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R&IEditorial Archives2005April 1 — 10-Minute Manager

The Ten-Minute Manager's Guide to...
Handling a Crowd

It’s a tense moment when a crowded bus pulls into a restaurant’s parking lot. The challenge: How to cope with the unexpected onslaught of dozens of hungry customers.

“First panic, then take a deep breath and then realize you’ve done this before,” says Ann Gentry, chef-owner of three Real Food Daily restaurants in the Los Angeles area.

Karen Lenning, general manager at two Michigan McDonald’s locations, says her staff adopts a positive attitude and a sense of urgency when it comes to crowds. “They’re actually kind of fun sales boosters,” she says of the two or three buses that visit her stores every month. “We know we’ll have a good couple of hours.”

Two-Server Solution
Putting an extra server on the schedule has helped Real Food Daily’s three units handle unexpected crowds during nontraditional dayparts.

“When we get hit, it’s in the 3 p.m. to 5 p.m. period, when the lunch people are gone, there’s one person on the floor and the dinner guests aren’t in yet,” says Ann Gentry, owner of the Los Angeles-based chain of full-service vegetarian restaurants. “And then we’re slammed.”

Gentry discovered the scheduling glitch while sifting through comment cards and e-mails, in which customers complained of sub-par service in the period after lunch but before dinner. “If they’re going so far as to complain to me, the owner, then it’s an issue,” Gentry says.

She responded by requesting that managers add an extra server to that time slot. Managers initially balked, saying that they’d rather add a bus person, but Gentry insisted on a server: “Busers don’t have the contact with guests that servers do—they don’t take food orders.”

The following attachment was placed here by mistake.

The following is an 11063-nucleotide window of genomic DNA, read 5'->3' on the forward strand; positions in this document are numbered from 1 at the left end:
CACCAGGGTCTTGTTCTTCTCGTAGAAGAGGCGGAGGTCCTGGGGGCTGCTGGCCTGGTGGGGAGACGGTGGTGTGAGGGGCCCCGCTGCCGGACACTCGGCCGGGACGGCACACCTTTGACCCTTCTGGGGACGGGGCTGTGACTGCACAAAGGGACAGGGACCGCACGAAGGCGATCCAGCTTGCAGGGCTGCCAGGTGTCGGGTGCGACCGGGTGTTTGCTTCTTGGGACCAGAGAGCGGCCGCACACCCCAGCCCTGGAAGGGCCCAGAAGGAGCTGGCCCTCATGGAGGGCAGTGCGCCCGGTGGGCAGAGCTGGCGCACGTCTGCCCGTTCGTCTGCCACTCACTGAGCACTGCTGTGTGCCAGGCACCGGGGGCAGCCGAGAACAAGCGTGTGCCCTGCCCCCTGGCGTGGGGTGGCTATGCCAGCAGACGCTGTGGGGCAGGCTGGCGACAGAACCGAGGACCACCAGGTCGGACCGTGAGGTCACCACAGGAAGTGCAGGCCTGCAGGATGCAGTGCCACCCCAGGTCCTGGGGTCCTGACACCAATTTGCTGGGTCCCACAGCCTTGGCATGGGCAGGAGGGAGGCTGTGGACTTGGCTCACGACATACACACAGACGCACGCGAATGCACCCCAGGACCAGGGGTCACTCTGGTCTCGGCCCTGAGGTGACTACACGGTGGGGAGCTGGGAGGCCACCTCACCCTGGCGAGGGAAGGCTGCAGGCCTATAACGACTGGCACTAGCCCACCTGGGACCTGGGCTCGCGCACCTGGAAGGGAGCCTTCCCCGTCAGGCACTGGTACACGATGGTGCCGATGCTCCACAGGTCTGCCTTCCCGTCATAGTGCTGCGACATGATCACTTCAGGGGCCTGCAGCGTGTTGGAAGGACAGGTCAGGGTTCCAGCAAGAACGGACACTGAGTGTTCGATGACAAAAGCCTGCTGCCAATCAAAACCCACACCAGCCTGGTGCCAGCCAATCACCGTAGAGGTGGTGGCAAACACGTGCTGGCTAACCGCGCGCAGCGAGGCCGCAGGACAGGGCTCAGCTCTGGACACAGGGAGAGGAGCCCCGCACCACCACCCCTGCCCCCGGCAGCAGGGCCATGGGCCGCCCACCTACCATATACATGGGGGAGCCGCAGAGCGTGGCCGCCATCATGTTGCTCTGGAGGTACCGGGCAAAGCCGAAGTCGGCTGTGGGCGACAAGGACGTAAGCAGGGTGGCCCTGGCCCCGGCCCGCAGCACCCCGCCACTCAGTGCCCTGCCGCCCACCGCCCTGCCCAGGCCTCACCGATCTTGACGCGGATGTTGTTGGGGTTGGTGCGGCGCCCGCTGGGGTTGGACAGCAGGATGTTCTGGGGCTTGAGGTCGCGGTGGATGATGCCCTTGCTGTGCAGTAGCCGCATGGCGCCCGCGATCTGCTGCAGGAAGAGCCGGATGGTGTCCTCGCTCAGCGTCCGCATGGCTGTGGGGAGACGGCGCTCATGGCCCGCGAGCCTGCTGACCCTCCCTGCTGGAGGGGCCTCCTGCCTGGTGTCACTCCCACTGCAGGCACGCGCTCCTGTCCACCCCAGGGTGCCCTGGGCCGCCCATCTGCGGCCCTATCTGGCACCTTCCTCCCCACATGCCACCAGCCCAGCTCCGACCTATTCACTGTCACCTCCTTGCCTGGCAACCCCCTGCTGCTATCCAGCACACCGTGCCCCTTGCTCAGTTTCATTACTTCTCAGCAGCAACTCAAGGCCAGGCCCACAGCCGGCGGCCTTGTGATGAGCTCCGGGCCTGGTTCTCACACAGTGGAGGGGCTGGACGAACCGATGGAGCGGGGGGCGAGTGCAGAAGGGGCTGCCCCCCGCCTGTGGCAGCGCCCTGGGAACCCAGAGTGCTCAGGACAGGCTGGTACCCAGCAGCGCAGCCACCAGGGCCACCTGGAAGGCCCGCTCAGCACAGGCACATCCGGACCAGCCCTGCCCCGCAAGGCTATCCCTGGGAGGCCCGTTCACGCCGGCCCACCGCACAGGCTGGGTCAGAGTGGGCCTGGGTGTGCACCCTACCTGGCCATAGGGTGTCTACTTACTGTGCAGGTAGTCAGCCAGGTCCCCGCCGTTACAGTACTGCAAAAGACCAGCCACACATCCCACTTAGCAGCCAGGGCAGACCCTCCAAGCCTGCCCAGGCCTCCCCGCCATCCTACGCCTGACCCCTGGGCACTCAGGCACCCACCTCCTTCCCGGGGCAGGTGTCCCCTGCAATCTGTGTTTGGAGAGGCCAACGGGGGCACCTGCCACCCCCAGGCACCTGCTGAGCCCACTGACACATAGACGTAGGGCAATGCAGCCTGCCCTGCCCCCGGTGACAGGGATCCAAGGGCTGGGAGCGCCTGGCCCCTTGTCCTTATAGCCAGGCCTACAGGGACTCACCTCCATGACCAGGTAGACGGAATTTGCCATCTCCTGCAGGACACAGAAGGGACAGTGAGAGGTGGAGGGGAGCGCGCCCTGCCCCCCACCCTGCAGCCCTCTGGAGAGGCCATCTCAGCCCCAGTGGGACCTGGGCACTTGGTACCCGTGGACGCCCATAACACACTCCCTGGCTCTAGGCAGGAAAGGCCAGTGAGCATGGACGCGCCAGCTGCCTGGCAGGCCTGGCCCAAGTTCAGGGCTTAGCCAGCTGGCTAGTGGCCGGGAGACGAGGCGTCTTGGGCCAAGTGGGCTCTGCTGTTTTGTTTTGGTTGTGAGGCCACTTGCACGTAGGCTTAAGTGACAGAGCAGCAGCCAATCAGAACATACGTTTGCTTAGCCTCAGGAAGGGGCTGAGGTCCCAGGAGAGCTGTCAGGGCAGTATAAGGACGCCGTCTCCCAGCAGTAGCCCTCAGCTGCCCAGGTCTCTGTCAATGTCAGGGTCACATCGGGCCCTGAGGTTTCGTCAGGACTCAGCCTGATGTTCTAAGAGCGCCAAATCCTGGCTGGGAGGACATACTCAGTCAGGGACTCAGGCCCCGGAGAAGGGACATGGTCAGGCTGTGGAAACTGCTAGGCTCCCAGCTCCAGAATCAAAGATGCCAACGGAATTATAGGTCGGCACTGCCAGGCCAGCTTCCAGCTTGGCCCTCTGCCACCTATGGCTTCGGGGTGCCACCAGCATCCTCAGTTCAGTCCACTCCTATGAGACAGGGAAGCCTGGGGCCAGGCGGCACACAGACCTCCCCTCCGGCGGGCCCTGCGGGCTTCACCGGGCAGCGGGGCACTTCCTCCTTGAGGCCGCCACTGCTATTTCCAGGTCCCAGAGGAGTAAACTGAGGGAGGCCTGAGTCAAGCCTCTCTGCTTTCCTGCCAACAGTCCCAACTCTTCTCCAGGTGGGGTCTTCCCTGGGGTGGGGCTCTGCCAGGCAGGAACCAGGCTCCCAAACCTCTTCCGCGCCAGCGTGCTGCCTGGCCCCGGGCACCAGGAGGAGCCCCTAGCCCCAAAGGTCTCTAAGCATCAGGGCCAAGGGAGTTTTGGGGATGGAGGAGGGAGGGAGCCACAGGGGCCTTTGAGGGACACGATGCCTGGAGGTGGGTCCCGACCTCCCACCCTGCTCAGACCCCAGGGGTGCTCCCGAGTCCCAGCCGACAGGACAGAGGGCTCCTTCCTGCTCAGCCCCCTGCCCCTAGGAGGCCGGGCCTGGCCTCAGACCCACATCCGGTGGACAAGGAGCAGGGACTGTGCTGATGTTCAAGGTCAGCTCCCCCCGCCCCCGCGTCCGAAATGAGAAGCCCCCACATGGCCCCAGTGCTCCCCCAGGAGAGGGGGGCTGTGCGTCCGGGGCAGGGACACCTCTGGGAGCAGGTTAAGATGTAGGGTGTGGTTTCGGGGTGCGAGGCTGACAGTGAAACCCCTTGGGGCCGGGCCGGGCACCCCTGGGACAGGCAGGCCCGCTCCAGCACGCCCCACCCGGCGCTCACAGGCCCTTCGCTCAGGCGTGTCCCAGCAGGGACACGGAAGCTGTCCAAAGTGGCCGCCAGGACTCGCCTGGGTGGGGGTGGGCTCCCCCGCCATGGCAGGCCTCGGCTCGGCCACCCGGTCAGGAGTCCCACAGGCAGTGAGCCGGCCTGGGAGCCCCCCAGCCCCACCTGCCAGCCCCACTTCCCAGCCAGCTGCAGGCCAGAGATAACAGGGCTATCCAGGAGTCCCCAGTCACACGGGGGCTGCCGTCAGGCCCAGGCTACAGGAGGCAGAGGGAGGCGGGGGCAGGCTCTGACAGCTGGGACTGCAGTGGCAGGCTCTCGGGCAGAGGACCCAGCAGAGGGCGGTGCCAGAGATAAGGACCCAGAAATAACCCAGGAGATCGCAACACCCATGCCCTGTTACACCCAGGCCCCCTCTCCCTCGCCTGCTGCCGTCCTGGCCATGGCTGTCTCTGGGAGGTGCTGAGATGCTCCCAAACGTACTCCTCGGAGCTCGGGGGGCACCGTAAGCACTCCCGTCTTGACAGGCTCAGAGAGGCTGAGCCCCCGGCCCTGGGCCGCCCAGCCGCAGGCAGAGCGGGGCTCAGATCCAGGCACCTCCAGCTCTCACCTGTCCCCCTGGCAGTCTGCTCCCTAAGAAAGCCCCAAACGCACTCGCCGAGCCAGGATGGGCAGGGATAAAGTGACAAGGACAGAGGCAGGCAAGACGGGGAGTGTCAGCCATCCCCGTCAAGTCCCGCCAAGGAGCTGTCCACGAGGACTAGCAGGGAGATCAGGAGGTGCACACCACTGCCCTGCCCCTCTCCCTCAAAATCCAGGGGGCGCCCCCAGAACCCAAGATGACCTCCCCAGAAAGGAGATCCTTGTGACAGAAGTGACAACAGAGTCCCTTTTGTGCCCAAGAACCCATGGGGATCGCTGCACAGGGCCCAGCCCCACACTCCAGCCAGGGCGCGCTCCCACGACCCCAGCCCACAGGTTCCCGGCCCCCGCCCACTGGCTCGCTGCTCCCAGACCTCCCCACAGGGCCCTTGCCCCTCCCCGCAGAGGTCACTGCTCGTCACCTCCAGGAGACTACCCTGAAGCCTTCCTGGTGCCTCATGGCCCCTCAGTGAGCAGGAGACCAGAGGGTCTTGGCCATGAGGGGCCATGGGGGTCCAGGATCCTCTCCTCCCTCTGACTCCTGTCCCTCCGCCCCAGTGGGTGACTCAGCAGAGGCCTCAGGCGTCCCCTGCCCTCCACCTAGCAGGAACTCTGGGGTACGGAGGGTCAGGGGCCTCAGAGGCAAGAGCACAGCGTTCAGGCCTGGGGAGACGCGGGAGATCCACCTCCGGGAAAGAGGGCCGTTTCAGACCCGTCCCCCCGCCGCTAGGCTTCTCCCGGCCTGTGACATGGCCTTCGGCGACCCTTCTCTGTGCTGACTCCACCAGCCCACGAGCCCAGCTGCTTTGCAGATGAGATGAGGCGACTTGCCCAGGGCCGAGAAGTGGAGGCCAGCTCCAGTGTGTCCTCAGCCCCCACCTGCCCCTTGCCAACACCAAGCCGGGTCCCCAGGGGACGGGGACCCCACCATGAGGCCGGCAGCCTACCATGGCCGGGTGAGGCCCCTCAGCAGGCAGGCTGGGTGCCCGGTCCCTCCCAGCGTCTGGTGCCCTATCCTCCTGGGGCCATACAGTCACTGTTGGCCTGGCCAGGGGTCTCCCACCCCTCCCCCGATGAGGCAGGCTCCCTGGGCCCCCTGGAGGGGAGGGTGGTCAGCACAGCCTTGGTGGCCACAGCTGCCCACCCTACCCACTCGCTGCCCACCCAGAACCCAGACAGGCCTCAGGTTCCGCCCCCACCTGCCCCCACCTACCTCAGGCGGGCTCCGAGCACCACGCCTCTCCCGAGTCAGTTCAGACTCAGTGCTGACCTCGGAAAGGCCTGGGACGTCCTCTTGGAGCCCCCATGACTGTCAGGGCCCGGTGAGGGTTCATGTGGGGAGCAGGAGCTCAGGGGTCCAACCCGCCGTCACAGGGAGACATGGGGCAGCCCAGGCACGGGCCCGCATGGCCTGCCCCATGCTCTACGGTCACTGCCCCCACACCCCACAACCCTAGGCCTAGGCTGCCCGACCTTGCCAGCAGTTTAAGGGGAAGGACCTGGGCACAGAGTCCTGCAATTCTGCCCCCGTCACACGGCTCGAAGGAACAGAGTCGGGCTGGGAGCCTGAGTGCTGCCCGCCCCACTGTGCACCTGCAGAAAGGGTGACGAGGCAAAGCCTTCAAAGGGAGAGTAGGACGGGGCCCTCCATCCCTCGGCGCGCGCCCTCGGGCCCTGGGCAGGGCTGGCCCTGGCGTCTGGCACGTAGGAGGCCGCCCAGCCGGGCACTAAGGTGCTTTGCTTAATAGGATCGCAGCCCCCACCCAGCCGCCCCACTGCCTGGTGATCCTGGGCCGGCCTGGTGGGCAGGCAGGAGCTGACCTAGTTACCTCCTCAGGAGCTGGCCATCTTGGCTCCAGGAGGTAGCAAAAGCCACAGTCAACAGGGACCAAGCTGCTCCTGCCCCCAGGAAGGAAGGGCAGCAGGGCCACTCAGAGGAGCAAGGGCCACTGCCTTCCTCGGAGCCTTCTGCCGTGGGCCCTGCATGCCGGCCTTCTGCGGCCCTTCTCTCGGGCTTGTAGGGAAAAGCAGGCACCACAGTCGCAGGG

When the restaurants are swamped during normal meal periods, managers (and Gentry, if she’s on the floor) pitch in by taking orders, running food and helping out at the front door. Gentry is careful not to turn tables too quickly, lest the kitchen staff become overloaded. “We try to give the kitchen breathing room for about five minutes,” she says.

Details Count
Because the restaurant doesn’t take reservations, a two-hour wait isn’t unusual at Al Forno in Providence, R.I. Still, Brian Kingsford, chef and chief of operations at the 160-seat upscale-casual restaurant, takes care of waiting guests.

During super-busy times—for instance, graduation at nearby Brown University—Kingsford sends out appetizers such as grilled pizza and fried risotto balls to customers waiting at the bar as a gesture of hospitality and to help them absorb any excess alcohol. “I certainly don’t want people getting drunk because they’ve had to wait. That causes more problems than it’s worth,” he says.

Kingsford also takes guests’ cell-phone numbers so they can stroll to the waterfront or a nearby shopping district while they wait; staff calls patrons when their table is ready. In an experimental crowd-control move, Kingsford has begun taking reservations for the first floor of the restaurant and seating walk-ins upstairs. That way, walk-ins can take the place of no-show reservations.

Thank Heaven for the Bar
Friday and Saturday nights at 7 p.m. are “when everyone wants to eat in Kansas City,” says Craig Christopher, general manager of City Tavern (right), a 120-seat upscale restaurant.